2023 is going to be a very telling year for reading education since it is the first full year that many students have returned to school after the Covid-19 pandemic. Most schools closed their classrooms in March 2020 to comply with social distancing requirements, and many spent the 2020-2021 school year six months later in limited capacity. Schools turned to online classrooms so students could continue to learn at home.
However, due to a variety of circumstances surrounding how school was conducted during the pandemic, students are now, on average, around six months behind in learning. While this includes all grades and subjects, this means that younger students learning to read are behind, too. This could be very detrimental not just for their education or their own lives. An entire generation of students being behind now will have wide-ranging societal impacts when they are adults.
As a result, this will be a high stakes year for getting students caught up on learning to read, especially students who are struggling.
Who Is Affected?
Children who were in kindergarten through second grade during the pandemic received the majority of their reading instruction through distance learning, usually using online classrooms and on demand modules. Online learning requires attention and discipline, and learning to read is best accomplished when students have explicit instruction. Many school districts struggle with teaching reading comprehension in a traditional classroom, and the pandemic exacerbated these issues.
This is more prevalent around vectors based on race or income, with Black and underprivileged students being 12 months behind. Students living in families with working or single parents had no one to guide them without the classroom environment. Some kids live in homes that cannot afford internet and do not have the benefit of remote instruction, or live in districts that could not provide classes over the internet.
Why Is It Important?
It is a crisis for all students to be so far behind in their studies, especially on such a wide scale. An entire generation of students being so far behind will grow up to be a generation of adults who will suffer from this deficiency. That includes workers in almost every profession, as well as politicians, decision makers, and emergency personnel. Our society simply cannot afford this unprecedented learning gap.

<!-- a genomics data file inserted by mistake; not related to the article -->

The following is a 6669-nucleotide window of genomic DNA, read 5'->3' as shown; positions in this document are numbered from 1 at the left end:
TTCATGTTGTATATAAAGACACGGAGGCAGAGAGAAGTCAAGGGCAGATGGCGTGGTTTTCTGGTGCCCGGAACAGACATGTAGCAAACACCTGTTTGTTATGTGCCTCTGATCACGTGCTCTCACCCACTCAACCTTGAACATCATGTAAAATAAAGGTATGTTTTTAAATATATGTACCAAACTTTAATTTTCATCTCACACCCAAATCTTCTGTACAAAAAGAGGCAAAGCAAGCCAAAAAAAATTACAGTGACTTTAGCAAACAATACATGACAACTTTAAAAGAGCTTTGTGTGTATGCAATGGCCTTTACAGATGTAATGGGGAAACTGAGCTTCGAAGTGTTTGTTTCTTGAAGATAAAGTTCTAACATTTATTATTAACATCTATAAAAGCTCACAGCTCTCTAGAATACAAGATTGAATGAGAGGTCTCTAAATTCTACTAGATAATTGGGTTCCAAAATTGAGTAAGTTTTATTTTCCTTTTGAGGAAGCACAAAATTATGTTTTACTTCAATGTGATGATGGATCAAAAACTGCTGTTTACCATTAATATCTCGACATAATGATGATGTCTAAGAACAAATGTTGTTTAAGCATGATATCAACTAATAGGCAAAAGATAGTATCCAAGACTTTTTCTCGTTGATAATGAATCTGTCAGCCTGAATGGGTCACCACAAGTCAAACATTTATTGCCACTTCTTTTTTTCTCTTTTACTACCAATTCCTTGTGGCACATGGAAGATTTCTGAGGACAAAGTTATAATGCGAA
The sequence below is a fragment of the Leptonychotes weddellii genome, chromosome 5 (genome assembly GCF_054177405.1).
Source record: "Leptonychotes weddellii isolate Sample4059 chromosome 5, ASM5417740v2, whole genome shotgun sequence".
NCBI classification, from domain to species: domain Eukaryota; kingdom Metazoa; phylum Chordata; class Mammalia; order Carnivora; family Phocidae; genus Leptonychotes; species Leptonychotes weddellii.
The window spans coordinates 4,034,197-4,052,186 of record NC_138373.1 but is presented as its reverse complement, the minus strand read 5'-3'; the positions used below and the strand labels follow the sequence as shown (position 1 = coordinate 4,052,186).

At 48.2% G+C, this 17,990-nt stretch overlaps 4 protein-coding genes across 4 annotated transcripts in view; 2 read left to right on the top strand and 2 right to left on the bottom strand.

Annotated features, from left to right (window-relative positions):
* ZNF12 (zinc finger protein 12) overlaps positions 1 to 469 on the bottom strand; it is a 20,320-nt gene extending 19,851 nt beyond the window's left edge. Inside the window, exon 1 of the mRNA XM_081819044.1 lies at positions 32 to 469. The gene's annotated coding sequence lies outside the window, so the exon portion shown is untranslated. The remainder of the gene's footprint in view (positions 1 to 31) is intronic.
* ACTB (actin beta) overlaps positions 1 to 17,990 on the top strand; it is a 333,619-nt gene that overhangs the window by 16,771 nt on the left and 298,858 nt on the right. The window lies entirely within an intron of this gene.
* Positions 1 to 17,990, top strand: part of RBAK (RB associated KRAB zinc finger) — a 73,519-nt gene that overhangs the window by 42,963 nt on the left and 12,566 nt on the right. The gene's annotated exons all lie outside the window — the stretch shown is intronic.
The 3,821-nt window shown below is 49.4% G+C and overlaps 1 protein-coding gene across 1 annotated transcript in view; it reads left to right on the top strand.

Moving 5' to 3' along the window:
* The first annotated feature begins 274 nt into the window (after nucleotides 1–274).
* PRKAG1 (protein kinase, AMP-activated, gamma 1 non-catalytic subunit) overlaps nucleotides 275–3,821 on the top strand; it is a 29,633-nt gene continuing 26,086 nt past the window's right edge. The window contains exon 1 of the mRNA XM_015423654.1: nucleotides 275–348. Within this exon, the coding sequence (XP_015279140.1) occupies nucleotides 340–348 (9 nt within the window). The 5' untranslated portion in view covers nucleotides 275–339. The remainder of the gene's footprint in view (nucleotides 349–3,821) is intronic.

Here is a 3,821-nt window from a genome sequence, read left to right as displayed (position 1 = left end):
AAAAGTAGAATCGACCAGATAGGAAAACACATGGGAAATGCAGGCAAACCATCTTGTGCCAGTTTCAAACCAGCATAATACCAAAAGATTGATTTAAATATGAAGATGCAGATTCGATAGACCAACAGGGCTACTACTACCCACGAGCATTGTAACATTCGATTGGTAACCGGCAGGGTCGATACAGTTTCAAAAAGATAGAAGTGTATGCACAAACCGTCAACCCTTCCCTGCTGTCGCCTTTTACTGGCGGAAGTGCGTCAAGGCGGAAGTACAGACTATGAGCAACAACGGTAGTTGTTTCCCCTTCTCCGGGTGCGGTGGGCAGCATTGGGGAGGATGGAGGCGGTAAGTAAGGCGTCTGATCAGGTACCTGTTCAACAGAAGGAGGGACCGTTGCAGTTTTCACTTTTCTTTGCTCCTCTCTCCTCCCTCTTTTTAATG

When it comes to reading, the gap especially affects kids entering 3rd grade because after fourth grade, reading is for grasping larger concepts. Everything a student learns is learned through reading and students who aren’t skilled at it by third grade are statistically doomed to academic failure. Many students who struggle with reading after third grade wind up dropping out as their struggles extend to other subjects. To have even more students struggling simply because they couldn’t be taught at the time is another of the many challenges that the pandemic brought to our daily lives.
How Did This Happen?
Researchers studied the effects of other emergencies and natural disasters on education, such as the obstacles faced by New Orleans schools in the aftermath of Hurricane Katrina, and noticed trends that can provide clues about how the pandemic will affect the academic futures of the children who lived through it. The data showed that extended school closures disproportionally affect impoverished neighborhoods, including those of many people of color.
For example, almost every parent across racial and income lines would prefer their students be tutored one-on-one or in small groups, and such tutoring has been shown to help struggling students get better at the skills required for literacy. However, there is an income gap between people who can afford tutors for their children and people who cannot.
As a result of each student’s specific circumstances, some individuals may be ahead of classes that are months behind, while others may be further behind the class average. Other circumstances that placed obstacles in students’ learning to read during the pandemic included parents who worked through the pandemic, and parents for whom English was not the first language. Both of these circumstances created situations where students were left on their own to guide themselves through reading at critical periods of the skill building process.
Because of these factors, it is not only regions which may be suffering, but also individual students, based on what support they could or could not get at home. Usually a natural disaster only affects one area of the country, so the pandemic caused these findings to be applied on a much larger scale than a single region.
What Do the Experts Say?
Ideally, the learning gap imposed by Covid-19 would be alleviated by adding another month to the school year. This would require students to be in the classroom, where they would get in-person lessons that include reading in groups with other students and having the teacher and aides available to help kids who are struggling. Adding more time to the school year isn’t a popular option for parents or teachers, however.